Tuesday, 26 April 2011

DVD Review: Blame it on Fidel

When it played at the EIFF a few years ago I remember being less than impressed by the description of Blame it on Fidel in the programme (how I make my EIFF choices will be covered in a future post- I bet you can hardly wait).  As a result I decided to give it a miss and so I only got round to seeing it fairly recently.  It tells the story of a young girl, Anna, growing up in early 70s Paris whose parents embrace radical socialism.  The subsequent adjustments to their lifestyle- behavioural and material- naturally have a marked impact on her.

I think I was put off for two reasons: firstly I was fearful from the promotional comments that politically I would find it annoying.  I imagined a film full of gross caricatures of left activists, an over-simplification of ideas, and difficult to like characters.  To an extent this assumption turned out to have some justification.  Their house is soon full of barbudos who come out with such statements as "Mickey Mouse is a fascist" and "your child is a reactionary" while Anna and her brother feel themselves more and more neglected as a result of their parents' newfound priorities.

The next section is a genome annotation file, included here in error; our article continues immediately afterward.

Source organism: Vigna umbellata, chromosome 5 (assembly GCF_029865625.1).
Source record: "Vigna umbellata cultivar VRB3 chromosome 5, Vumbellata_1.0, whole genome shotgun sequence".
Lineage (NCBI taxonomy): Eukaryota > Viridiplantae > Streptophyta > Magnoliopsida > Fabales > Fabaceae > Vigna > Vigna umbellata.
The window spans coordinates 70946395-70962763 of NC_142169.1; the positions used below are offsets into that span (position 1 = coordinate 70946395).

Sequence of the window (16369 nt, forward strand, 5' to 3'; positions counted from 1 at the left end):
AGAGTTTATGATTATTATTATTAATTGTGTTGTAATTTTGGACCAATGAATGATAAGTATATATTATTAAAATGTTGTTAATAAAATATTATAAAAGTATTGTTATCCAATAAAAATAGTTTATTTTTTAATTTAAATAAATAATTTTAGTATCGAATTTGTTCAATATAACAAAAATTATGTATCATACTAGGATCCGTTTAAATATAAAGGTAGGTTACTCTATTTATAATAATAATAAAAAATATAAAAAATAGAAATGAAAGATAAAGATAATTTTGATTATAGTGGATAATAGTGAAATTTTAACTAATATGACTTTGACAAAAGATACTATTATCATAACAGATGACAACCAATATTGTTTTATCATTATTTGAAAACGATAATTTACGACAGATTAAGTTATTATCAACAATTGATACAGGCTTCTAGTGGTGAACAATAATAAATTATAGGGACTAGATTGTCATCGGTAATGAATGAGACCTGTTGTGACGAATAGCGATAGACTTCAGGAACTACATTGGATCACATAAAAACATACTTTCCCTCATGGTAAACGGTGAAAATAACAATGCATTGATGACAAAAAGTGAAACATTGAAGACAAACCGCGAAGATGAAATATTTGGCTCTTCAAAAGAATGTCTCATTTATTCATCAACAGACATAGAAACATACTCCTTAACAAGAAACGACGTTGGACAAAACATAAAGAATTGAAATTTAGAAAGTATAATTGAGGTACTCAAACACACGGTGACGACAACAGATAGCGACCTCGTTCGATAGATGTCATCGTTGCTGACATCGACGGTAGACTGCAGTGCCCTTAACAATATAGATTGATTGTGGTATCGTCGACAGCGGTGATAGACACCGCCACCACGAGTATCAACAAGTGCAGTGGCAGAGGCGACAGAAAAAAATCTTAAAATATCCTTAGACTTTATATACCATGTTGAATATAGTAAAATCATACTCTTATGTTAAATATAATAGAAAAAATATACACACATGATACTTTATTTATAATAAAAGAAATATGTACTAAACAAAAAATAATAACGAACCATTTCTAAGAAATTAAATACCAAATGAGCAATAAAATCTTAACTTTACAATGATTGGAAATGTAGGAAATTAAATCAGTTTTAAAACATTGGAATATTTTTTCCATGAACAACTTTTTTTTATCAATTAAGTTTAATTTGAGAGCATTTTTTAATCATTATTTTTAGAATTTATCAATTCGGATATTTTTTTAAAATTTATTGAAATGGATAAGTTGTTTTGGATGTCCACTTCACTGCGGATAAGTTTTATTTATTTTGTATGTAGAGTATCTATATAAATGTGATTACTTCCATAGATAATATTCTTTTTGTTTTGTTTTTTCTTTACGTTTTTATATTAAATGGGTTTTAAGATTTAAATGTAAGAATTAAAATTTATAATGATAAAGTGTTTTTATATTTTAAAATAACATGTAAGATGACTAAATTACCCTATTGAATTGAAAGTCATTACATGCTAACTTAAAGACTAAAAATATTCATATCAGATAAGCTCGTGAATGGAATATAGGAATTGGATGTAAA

My second concern was given the subject matter and the fact that first time director Julie Gavras is the daughter of lefty director Costa-Gavras, that this could turn out to be a tad self-indulgent and that the lead character could be an unrealistic and overly sympathetic representative of her younger self.  On this I was most definitely wrong.  If anything, it's actually difficult to like the child at all to begin with given how spoilt and selfish she is at times.  As the film proceeds, however, we see an impressive level of complexity conveyed as Anna wrestles with her surroundings and education.  The scene where she puts into practice the lessons she's learned in solidarity is both touching and amusing.  It's in this more fundamental story, how children process and assimilate information and how ideas and experiences shape our perceptions, that the real interest lies and there's certainly enough here to make me look  forward to Gavras's next film, due out later this year.

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